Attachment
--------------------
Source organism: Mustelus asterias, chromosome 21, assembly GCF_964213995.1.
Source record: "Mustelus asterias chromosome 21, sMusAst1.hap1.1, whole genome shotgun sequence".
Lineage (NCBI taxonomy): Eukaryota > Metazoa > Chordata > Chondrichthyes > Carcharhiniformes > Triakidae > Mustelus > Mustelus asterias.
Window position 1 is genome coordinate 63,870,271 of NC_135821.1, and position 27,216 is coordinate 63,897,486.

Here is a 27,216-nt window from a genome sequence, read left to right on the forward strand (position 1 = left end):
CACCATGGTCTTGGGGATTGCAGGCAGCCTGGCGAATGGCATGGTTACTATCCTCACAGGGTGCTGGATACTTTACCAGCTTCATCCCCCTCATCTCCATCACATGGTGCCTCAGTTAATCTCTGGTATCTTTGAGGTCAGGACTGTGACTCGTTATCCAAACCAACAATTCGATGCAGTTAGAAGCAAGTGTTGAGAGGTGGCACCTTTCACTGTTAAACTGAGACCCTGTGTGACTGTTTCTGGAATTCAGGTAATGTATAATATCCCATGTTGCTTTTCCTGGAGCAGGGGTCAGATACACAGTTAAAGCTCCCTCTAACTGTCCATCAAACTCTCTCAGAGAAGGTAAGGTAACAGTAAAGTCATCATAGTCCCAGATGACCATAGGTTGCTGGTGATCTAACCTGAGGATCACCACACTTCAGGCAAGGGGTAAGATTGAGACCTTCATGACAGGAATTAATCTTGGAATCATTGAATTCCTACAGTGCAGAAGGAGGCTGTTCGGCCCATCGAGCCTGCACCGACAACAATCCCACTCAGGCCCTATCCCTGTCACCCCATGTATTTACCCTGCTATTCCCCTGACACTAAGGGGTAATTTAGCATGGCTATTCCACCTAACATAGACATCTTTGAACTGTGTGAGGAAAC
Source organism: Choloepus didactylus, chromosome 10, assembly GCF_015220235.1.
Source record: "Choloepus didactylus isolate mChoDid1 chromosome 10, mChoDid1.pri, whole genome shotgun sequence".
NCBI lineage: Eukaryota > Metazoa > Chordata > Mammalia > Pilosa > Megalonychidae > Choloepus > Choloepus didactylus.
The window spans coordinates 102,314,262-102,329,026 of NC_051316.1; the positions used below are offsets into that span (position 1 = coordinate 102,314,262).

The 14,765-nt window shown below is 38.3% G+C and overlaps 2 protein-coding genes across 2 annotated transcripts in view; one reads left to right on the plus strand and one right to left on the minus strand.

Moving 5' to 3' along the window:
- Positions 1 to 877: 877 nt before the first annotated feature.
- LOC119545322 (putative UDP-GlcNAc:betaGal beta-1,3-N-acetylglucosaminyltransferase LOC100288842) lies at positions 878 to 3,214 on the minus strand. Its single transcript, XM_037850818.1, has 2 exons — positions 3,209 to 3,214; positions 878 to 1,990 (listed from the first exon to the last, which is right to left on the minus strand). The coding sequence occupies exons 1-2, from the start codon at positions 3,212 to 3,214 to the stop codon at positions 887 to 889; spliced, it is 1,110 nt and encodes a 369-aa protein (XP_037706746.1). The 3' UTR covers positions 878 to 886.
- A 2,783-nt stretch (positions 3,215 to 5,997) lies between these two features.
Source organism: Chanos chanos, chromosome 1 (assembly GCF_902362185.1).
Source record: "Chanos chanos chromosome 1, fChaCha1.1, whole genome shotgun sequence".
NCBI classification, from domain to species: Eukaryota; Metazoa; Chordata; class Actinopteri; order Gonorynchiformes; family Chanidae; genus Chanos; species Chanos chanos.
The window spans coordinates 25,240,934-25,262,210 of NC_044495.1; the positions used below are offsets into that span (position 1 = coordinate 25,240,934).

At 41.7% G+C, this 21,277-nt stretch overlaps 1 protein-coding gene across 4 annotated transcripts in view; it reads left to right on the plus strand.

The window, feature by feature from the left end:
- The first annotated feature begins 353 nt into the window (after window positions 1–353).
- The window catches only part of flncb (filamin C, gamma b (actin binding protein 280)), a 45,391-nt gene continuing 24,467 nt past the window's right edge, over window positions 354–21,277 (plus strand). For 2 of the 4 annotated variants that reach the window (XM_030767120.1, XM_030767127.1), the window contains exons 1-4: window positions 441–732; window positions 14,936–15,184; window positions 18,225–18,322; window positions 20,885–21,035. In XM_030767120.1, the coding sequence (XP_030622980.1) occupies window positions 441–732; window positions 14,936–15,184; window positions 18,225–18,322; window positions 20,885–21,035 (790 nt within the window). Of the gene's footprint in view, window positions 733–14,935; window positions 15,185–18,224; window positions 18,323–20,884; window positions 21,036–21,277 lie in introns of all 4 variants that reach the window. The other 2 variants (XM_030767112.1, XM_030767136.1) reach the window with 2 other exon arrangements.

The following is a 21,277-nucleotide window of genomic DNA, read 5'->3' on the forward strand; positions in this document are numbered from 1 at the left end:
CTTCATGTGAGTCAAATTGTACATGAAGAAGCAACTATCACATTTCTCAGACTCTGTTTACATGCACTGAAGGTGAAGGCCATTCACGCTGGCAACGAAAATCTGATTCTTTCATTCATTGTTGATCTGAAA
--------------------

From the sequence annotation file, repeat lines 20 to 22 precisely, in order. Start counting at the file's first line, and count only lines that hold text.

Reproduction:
At 41.7% G+C, this 21,277-nt stretch overlaps 1 protein-coding gene across 4 annotated transcripts in view; it reads left to right on the plus strand.

The window, feature by feature from the left end:
- The first annotated feature begins 353 nt into the window (after window positions 1–353).